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Discussion > Leave Fossil Fuel in the Ground and We will Join it Very Soon

This is my simplified (or simpleton's) understanding of what has been happening during the inter glacials in the current ice age (please feel free to fill in the blanks):

For reasons unproven but assumed to be Milankovitch Cycles; the planet warms quite rapidly out of a glacial period. Levels of atmospheric CO2 follow the rise in temp upwards. The reason that the CO2 rise lags behind the temp rise is that Oceans (which are the source of the CO2) do not warm up in five minutes.
As glaciers retreat then more and more vegetation can return and flourish and more animal life can thrive.
During the (normally) 10,000 years of the inter glacial warm period the animal and plant life extract CO2 from the atmosphere and deposit it as fossils in the ground.
After the (normally 10,000 years of) inter glacial warm period, the planet cools rapidly back to the glacial state. This cooling is (like the initial warming) attributed to Milankovitch cycles. As the planet cools then CO2 is absorbed by the oceans but now there is less CO2 because more of it is stored in the earth.
This seems to me to be the main reason why atmospheric CO2 has fallen gradually over billions of years. Atmospheric CO2 is also stored in the earth through other processes such as the weathering of rocks.

The bottom line is that left to its own devices; the planet will eventually see all the CO2 removed from the atmosphere and life will die out. PLEASE DO COMMENT ON THIS ASSERTION!

Is it possible that burning fossil fuel and returning CO2 to the atmosphere could save us?

Jun 4, 2015 at 3:09 PM | Registered CommenterDung

I don't have a point to this reply, I'm just thinking aloud.

There's always a stream of CO2 being put back into the atmosphere from volcanoes. CO2 is also supposed to have a warming effect especially when it's at its lowest, so as it warms, CO2 is released and that has a warming effect. Warmists argue that the sun only pushes the train off the cliff, the CO2 keeps it running until the effect of CO2 balances with the rate new CO2 is emitted.

I imagine that retreating ice reveals a lot of methane in the form of decayed organic material and/or the CO2 from microbes munching on it. The first landscapes to emerge would be peat land which is a great absorber of CO2 and is supposed to absorm more per metre than rain forest. You'd think all those km2 of greedy peat bogs would stop the CO2 rising.

With the rising greening of the planet it seems that plant life automatically adjusts to how much CO2 there is. Plants grow smaller, slower, in less places and not so tall in poor conditions. During a glaciation large parts of the planet are desert, even when they're cold, partly because so much water is tied up in glaciers and there’s less rainfall, but maybe also because there's less CO2. In many ways the explosion of life after the cold stops and the CO2 increases is magical. It makes a mockery of life being unable to recover from manmade depletion. Sure, we may lose some interesting species but something else will make use of the vacant slot.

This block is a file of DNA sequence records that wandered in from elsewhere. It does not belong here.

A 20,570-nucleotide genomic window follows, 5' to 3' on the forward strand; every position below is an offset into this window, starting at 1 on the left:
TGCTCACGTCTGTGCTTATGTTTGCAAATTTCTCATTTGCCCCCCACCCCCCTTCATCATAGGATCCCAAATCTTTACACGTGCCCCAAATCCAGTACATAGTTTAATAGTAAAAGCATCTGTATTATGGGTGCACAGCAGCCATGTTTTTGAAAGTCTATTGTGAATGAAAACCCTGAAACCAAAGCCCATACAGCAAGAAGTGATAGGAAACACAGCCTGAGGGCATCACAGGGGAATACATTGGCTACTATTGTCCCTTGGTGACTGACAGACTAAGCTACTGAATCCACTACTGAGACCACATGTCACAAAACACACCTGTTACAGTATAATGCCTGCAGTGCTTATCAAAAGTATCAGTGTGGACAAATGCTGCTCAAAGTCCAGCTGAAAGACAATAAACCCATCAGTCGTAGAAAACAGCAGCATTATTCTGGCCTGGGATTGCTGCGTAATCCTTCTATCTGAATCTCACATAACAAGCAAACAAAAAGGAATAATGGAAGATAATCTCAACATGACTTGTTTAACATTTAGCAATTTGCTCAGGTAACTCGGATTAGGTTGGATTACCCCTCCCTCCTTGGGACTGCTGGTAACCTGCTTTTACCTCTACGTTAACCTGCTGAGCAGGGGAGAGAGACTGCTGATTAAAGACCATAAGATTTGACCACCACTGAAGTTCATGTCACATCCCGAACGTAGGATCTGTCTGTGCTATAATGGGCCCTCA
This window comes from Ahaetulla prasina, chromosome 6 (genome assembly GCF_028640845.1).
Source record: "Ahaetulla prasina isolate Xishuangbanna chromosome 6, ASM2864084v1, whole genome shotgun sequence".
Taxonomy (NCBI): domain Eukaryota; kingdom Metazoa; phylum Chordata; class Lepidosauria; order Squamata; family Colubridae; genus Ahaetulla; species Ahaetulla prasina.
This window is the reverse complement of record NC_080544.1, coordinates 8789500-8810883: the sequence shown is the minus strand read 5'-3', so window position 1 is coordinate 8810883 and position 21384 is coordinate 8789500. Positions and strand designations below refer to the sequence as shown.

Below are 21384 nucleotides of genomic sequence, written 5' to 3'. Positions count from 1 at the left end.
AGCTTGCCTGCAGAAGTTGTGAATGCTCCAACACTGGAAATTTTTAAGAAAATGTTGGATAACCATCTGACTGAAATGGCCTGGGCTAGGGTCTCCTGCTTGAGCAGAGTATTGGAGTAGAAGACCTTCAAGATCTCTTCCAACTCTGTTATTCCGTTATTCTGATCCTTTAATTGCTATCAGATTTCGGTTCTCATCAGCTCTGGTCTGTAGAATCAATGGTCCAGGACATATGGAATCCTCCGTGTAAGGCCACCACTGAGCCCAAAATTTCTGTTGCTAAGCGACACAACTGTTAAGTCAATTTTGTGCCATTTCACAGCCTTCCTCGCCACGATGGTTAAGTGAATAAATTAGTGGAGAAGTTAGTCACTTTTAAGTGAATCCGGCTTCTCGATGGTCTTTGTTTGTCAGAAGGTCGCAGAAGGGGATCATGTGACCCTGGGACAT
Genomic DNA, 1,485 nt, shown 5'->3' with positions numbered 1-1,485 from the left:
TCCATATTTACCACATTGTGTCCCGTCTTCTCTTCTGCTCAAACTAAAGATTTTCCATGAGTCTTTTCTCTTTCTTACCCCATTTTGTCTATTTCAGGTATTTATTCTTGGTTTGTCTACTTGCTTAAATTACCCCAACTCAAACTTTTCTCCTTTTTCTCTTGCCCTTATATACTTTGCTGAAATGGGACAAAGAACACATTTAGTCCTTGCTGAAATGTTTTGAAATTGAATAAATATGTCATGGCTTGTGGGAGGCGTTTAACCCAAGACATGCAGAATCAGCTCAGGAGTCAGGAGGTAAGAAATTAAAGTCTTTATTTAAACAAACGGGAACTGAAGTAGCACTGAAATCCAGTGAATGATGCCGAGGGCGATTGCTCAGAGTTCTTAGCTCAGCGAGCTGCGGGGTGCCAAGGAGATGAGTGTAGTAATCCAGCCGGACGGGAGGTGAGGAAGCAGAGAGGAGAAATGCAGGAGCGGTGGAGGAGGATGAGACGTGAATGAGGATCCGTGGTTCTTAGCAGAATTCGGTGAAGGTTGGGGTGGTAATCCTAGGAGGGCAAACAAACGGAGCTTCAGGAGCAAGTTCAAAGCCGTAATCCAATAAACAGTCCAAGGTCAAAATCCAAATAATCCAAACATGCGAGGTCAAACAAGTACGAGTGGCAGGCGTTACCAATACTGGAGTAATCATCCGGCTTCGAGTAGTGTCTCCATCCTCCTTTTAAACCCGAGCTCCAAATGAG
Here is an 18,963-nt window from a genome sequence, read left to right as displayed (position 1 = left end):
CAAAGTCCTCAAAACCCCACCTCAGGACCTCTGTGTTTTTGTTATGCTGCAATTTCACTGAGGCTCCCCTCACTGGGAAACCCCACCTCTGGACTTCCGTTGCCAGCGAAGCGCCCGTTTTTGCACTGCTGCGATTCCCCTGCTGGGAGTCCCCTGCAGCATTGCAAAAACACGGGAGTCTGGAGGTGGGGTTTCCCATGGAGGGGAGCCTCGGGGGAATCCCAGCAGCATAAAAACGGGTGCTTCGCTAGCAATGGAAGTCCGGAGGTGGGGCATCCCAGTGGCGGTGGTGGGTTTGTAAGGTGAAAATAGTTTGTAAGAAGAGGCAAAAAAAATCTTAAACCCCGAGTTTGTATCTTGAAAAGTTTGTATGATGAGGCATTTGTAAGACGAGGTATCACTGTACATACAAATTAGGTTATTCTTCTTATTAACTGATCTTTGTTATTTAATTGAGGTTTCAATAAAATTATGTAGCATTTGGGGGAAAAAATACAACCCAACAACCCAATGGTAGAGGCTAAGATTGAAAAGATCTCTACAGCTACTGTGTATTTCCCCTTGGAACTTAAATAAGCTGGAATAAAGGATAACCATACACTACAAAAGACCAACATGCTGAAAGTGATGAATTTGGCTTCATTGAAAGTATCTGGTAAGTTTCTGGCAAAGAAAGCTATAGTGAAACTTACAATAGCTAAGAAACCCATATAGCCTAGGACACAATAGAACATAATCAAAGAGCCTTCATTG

Jun 4, 2015 at 4:53 PM | Unregistered CommenterTinyCO2


I think I agree with almost everything you said mate. However levels of atmospheric CO2 HAVE been falling throughout the life of the planet. I do not pretend to understand all the processes by which this happens, only that it does happen.

"In many ways the explosion of life after the cold stops and the CO2 increases is magical."

As far as I know ALL the CO2 in the atmosphere when a glacial period ends comes from the ocean (please tell me if you know this is wrong?).
All current forms of plant life need at least 180 ppm and of course new plants will evolve which survive on less CO2 but can we eat it, which animals can survive on the new vegetation?
Yes there will be volcanic activity but will there be enough? We already have volcanoes but still the level of CO2 has been falling for several billion years.
We look at planets in our solar system and some show signs of previous life so what happened to them?

Jun 4, 2015 at 7:11 PM | Registered CommenterDung

Many years ago I read something about the evolution of trees and their expansion to cover vast areas of the surface coincides with the start of major falls in CO2. I will have search for a reference

Jun 9, 2015 at 7:57 AM | Unregistered CommenterSandyS

I would be very interested to hear what you find SandyS :)

Jun 9, 2015 at 11:39 AM | Registered CommenterDung

Interesting idea. However, Mars and Venus seem to have kept high CO2 ppm's despite very different planetary climate conditions. How does that relate to your speculation? However it is clear that plant life has increased, which means all life has improved, with the recent increase in CO2 here on Earth. Warming in oceans will increase CO2 in the atmosphere (demonstrating yet another fallacy in the climate crisis community). Coal and petroleum burning of course adds to that. And changes in land use, etc.
By the way, don't call your understanding simple- the climate kooks have that market cornered.

Jun 9, 2015 at 12:18 PM | Unregistered Commenterhunter

Hunter: because there are no trees on Mars or Venus?

Jun 9, 2015 at 1:22 PM | Registered CommenterRadical Rodent


As Penfold suggested it is vegetation that eats CO2 and then leaves it behind in the earth. Life on earth is referred to as Carbon based

Jun 9, 2015 at 3:49 PM | Registered CommenterDung

I do agree with RR and you as well, Dung: Earth has been blessed with triple point water, active tectonics, a relatively strong magnetosphere and most of all a great deal of life. They interact to recycle the carbon and other minerals over the long haul of geological time spans and to keep life viable.
If I recall correctly, Earth was a majority CO2 atmosphere until life figured out how to tap CO2 and release O2, trapping carbon. I like the idea that CO2 being repatriated into the atmosphere is a net good. It certainly has been for humans and the animals and plants we utilize.

Jun 9, 2015 at 6:38 PM | Unregistered Commenterhunter

If there is less CO2 and it cools then there will be less moisture in the atmosphere.
The vegetation, forest, brush and grassland will dry but not die out. It just increases the chance of drought.
Thus it increases the chance of wildfires.

This increases the release of CO2. A feedback.